|Kaka drawing. "The Thinker," 1913|
5 a.m. Coffee black, no riff raff as I sit in the kitchen, hands in detatched-like motion. I’m wearing a bathrobe, black T-shirt, socks and plaid lounge pants. I guess I could live in lounge pants and drink beer all day if I weren’t so wired with chaotic motivation.
Soon I’m in my car. The radio in my mind starts signaling premonitions of perdition at the worksite. I’m contemplating creation, worrying over what I’ll invent today. What if I endure the stress of achieving something and risk losing my grounding under onrushing vanity? “God, please don’t let me get past myself.”
What would I do without a job to bring needed balance and a sort of terrorism to my life? There’s a moment when I die a little after entering the parking lot across the street from the old building I work in. It’s said to be haunted, as unaccounted for slamming and voices coming from the attic have been reported late at night by employees burning the midnight oil.
Ignition still running, heat on, I pray in a desperate voice much like Jimmy Stewart did in that scene at the bar in It’s a Wonderful Life. “Please God, you know I can’t let anyone down.”
P/C Production capacity
I'm the only one in my department, the others taking time off and it all rests on me. Veronica sits at her desk near mine but she’s of a different department. I play a YouTube video of a horrible song. I’d heard about 30 seconds of on NPR’s Marketplace as I turned left on Fifth Avenue.
“Let’s get physical, physical.” Veronica laughs and unable to take it anymore, I delete the whole thing. It was gross, all those men in the plastic looking gym, their junk hanging out for all to see.
I look at lists, jot tasks on pink Sticky notes, check email, charge my Android phone, study designs.
Sometimes when I feel lots of pressure, I recite the Gettysburg Address: “Four score and seven years ago our fathers brought forth on this continent a new nation conceived in liberty and dedicated to the proposition that all men are created equal. Now we are engaged in a great civil war, testing…”
And sometimes I sing. Loudly and bad on purpose.
“Umm, have you ever heard Meatloaf’s 1977 album, Bat Out of Hell?” I ask Veronica, thinking maybe she hasn’t because she’s young. In her early 30s, I’d guess.
“Of course,” she says.
I WANT YOU I NEED YOU BUT THERE AIN’T NO WAY (lilting in the voice) I’M EVER GONNA LOVE YOU SO DON’T BE SAD, DON’T BE SAD (pause, breath) 'CUZ TWO OUT OF THREE AIN’T BAD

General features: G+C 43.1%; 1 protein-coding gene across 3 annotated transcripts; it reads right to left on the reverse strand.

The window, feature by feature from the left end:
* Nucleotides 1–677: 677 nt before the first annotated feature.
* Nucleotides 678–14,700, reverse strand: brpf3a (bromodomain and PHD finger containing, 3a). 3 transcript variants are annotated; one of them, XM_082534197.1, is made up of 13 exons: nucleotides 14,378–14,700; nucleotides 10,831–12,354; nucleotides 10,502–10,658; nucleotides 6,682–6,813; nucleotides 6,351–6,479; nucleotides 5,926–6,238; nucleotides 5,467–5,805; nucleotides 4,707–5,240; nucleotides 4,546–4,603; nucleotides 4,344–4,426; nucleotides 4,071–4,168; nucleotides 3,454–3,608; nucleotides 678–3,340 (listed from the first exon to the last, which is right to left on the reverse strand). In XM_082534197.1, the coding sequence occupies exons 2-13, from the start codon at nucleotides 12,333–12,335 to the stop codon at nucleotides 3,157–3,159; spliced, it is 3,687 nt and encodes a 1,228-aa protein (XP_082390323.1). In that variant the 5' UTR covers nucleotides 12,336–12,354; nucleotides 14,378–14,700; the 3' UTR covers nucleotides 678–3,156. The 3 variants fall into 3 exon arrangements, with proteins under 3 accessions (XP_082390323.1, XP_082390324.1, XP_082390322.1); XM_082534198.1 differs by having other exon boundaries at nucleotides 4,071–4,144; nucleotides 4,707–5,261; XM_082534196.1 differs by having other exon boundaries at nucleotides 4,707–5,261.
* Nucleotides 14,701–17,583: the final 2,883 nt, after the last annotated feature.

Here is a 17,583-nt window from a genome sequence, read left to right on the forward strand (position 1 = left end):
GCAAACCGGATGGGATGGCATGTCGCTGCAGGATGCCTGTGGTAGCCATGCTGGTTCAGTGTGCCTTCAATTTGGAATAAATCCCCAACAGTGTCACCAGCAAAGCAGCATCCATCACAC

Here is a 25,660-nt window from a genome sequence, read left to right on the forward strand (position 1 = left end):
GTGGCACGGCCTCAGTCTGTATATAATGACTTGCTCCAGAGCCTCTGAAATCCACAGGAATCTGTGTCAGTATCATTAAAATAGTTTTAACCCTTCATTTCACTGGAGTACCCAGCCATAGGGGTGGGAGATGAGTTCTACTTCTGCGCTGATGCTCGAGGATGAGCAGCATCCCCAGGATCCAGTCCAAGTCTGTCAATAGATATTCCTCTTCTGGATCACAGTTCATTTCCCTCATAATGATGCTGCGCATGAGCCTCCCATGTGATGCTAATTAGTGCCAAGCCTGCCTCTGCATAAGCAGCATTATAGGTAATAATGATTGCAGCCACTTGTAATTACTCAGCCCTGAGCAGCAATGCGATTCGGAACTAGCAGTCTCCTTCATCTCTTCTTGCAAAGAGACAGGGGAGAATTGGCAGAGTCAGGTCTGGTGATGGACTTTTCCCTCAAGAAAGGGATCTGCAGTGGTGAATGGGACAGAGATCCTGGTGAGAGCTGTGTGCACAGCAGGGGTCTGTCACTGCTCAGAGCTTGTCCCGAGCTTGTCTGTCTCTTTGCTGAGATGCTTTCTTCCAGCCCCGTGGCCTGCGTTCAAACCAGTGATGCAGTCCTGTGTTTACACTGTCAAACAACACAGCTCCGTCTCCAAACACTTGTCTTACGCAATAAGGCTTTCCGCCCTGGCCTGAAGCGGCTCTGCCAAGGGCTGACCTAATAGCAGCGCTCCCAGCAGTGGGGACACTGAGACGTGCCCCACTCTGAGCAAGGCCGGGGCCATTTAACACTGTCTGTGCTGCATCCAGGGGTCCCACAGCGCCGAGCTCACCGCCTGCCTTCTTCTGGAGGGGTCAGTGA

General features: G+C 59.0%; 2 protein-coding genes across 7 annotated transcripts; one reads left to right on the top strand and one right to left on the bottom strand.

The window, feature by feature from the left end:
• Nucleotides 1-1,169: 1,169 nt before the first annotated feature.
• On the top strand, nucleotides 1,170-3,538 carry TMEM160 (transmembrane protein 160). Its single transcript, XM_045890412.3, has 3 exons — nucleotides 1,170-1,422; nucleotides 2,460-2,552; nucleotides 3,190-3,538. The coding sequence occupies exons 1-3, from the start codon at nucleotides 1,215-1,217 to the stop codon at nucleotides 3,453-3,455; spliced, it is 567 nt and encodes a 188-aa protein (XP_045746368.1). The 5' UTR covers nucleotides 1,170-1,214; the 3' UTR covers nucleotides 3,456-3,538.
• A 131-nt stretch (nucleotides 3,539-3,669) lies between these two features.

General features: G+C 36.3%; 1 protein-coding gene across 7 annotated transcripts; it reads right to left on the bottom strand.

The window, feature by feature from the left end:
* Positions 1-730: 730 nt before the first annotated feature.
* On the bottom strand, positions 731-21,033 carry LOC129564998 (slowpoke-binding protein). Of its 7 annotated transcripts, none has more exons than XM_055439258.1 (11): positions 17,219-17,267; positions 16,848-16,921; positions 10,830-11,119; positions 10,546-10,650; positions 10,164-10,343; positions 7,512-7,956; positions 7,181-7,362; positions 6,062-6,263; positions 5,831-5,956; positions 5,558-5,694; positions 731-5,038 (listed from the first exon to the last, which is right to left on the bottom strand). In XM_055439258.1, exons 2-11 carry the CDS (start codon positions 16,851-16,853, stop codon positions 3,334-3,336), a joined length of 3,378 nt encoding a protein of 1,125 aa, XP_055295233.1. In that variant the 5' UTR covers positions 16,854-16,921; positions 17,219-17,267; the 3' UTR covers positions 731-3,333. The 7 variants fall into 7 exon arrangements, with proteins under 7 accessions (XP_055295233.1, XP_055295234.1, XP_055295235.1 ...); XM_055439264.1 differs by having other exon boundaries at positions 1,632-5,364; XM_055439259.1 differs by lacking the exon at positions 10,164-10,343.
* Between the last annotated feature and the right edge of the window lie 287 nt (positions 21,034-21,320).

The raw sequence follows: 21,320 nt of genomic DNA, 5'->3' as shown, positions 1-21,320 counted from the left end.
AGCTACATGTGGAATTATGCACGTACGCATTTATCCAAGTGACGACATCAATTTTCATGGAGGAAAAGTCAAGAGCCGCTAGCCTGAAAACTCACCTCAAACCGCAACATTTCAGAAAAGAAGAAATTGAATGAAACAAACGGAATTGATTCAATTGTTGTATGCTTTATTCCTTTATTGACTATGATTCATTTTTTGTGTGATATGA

“We heard you way over here,” Erika in graphic design says jovially.
“When I die,” I say, “they can play this song at my funeral.”
Piano keys. Later I beat my hands lightly against the desk as the song plays quietly. Sing a few words. “You Cath-o-lic girls start much too late…You got a brand new soul, mmm, and a cross of gold.”
Pope Francis is in the news as he often is. (Mom told me when she was a kid, J. Edgar Hoover was always in the newspaper.) Veronica tells me she’s Catholic, but not a practicing Catholic.
“Neat,” I say. “Lots of history in the Catholic Church.”
“Lots of shit in the Catholic Church,” she says.
Then I get lost in work, feeling thrills and agony, not losing myself. I’m told I have grace and good customer relations.
I think what a good thing it was that I took my medication this morning. Clonazepam is a benzodiazepine, a psychoactive class of drugs with amnestic, sedative and hypnotic qualities. It is not Xanax, but is of the Xanax family. One thing I really like is how Clonazepam was mentioned in that zombie show, The Walking Dead. I watch it Sunday nights with Maria and her family, much like we used to gather to watch Breaking Bad.
Sometimes when driving home to Maria, Max and Gabby, the song pops into my head. “..cuz all I want to do is cash my check and drive right home to you,” the theme song to the early ‘00s sitcom, King of Queens, as sung by Billy Vera, a working musician since the ‘60s who also had a hit in the ‘80s with “At this Moment” from the sitcom Family Ties, as regarded the romance between Alex and Ellen before Tracy Pollan was replaced with the wooden Courtney Cox, one of many jump the shark plot lines to befall the NBC comedy, which aired Thursday nights following The Cosby Show.
Back home and I focus as my son, Max, tells me about the report he did on the pyramids.
“The Egyptian pyramids were bigger than the Mesoamerican pyramids,” he says. “The Pyramid of the Sun is on the Street of the Dead in Mexico. The Aztecs started building it in around 100 AD. They think it was a temple for some god, but it’s a mystery.”
It could set the mind reeling.
Bill Murray, 1982. First Letterman appearance. "The new Newton John thing."